Posts Tagged With: Gingerbread House

The Gingerbreadening, Part the Third

matrix-gun-rack-oDecorating the gingerbread structures is done with copious amounts of royal icing and modeling chocolate. And candy. Lots of candy. I feel like Neo when he decides to rescue Morpheus, except I’m asking for “Candy, lots of candy!”

(If I was really dedicated, I’d crack into that gif and change all the guns to candy, but that’s a LOT of work.)

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Now one may think, “Gee, that looks good enough to eat!”, and you would be correct. However, you should NOT eat it. It’s been sitting out for days, collecting dust and cat hair. The modeling chocolate has been kneaded and sculpted by hands. Sweaty, germy, human hands. The cinnamon stick columns are basically tree bark and only good to eat ground up into a fine powder (I don’t recommend the Cinnamon Challenge, though).

If you want to eat it, do what we do: make a veritable army of Gingerbread Mans (yes, I call them “Mans,” you can thank StrongBad for that) just for eating (and invading Gingerbread villages).

If you want to see all the pictures, here’s a handy-dandy slideshow at Photobucket. Unfortunately, since I didn’t take the time to rename all the files to put them in chronological order, it’s kind of a random look at the week+ we spent, rather than anything that makes sense.

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The Gingerbreadening, Part the Second

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(Trying to get WordPress to put images where I want them is always a struggle when I have more images than text, so I apologize for the presentation.)

In one respect, building a gingerbread house is like any other construction project: you need to start with a plan.

(You can click on the images to enlarge them.)

Many gingerbread books include plans for the structures they feature (some do not). There are also some available online. You can also create your own by constructing your buildings out of cardstock or cardboard, then using the finished pieces as templates for your baking.

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Part of our prep work also includes making modeling chocolate. Domed and round structures are really hard to make out of a cookie, so using a flexible medium eliminates a LOT of stress.

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The Gingerbreadening, Part the First

There comes a time of year when spices emerge, vast quantities of butter, sugar, and eggs are acquired, and the baking begins.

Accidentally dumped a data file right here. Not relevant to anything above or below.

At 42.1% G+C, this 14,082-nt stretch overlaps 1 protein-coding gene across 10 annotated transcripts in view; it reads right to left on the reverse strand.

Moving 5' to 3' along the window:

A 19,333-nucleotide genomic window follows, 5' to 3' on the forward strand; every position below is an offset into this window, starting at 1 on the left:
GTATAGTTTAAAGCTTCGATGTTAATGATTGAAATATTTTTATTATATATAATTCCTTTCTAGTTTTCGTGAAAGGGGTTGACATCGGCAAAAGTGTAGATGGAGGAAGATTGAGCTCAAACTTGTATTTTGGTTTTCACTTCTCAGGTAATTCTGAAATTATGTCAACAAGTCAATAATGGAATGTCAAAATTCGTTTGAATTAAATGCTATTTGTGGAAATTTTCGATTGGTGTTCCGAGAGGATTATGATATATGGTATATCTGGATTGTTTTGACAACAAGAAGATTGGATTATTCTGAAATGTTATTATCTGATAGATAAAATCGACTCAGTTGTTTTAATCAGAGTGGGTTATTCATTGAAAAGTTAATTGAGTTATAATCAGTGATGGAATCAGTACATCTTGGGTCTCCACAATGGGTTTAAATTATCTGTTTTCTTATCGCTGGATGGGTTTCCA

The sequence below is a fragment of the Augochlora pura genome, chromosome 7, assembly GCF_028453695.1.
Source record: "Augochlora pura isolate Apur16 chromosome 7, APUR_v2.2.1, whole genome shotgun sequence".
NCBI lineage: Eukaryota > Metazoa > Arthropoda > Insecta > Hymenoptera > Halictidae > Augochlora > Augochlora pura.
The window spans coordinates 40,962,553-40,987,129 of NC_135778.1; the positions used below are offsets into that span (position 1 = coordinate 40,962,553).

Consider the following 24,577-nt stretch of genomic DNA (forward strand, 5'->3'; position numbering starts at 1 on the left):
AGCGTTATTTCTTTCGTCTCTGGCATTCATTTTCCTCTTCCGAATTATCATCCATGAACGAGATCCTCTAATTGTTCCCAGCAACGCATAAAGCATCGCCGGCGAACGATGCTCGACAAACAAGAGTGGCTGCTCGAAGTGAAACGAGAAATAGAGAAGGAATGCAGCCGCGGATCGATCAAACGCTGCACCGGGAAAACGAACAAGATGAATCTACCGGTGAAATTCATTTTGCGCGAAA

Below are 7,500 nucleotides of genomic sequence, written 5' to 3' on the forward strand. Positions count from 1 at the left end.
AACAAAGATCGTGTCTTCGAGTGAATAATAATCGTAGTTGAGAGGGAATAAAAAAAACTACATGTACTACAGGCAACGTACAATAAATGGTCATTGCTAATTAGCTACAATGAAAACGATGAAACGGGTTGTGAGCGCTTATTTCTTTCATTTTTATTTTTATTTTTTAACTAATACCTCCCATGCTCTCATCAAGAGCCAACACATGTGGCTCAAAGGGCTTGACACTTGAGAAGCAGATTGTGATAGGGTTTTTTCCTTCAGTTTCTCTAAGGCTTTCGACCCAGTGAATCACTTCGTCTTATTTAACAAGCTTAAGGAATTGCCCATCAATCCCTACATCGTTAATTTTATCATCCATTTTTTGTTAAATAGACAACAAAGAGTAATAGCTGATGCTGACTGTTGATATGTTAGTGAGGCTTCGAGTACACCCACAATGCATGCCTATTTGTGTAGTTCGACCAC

This is not an activity that comes without planning. Architectural plans are drawn up and mock-ups are created in cardboard, then used as templates.

Pounds upon pounds of confectioner’s sugar (aka icing sugar aka powdered sugar) will be used in quantities that could make the kitchen look like a cocaine den.

This time of year is called THE GINGERBREADENING.

2014-11-22-18-20-52Each year has a theme. The last time The Gingerbreadening happened, it was a village square. This time, it is Tim Burton’s “A Nightmare Before Christmas.” Normally, part of the challenge of building gingerbread structures is keeping everything straight. It’s like building a house of cards: if your cards were made out of cookies. I don’t know if purposely constructing warped, crooked structures is going to make this easier or more difficult.

Thus far, only the base has been created. Well, that’s not true. All of the gingerbread pieces are complete and ready for assembly. But, in order to assemble them, a baseplate must be made ready. It is little more than a foil-wrapped cardboard box covered in white fondant.

Fun fact: different brands of mini marshmallows are different colors. Even when the coloring additive in all of them is Blue 1. One batch had a definite blueish cast. Another was more yellow. The third was sort of a neutral, off-white. Once the building are in place and decorated, it is doubtful anyone will notice.

Echo Station 3-T-8. We've spotted Imperial Walkers on the north ridge!

Echo Station 3-T-8. We’ve spotted Imperial Walkers on the north ridge!

My wife left me alone with the base while the fondant was drying. This was the result.

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And Now for Something Completely Different…

THE GINGERBREADENING!

Every year, my wife and I build a gingerbread house, then have family come over to help decorate it. We try to follow the rule of “it must be edible,” though I confess to bending that rule a bit… tongue depressors are non-toxic, and non-nutritive, though other than some really rough insoluble fiber, they are edible. This is not for a competition, so it doesn’t really matter (and we’re not planning on ever competing).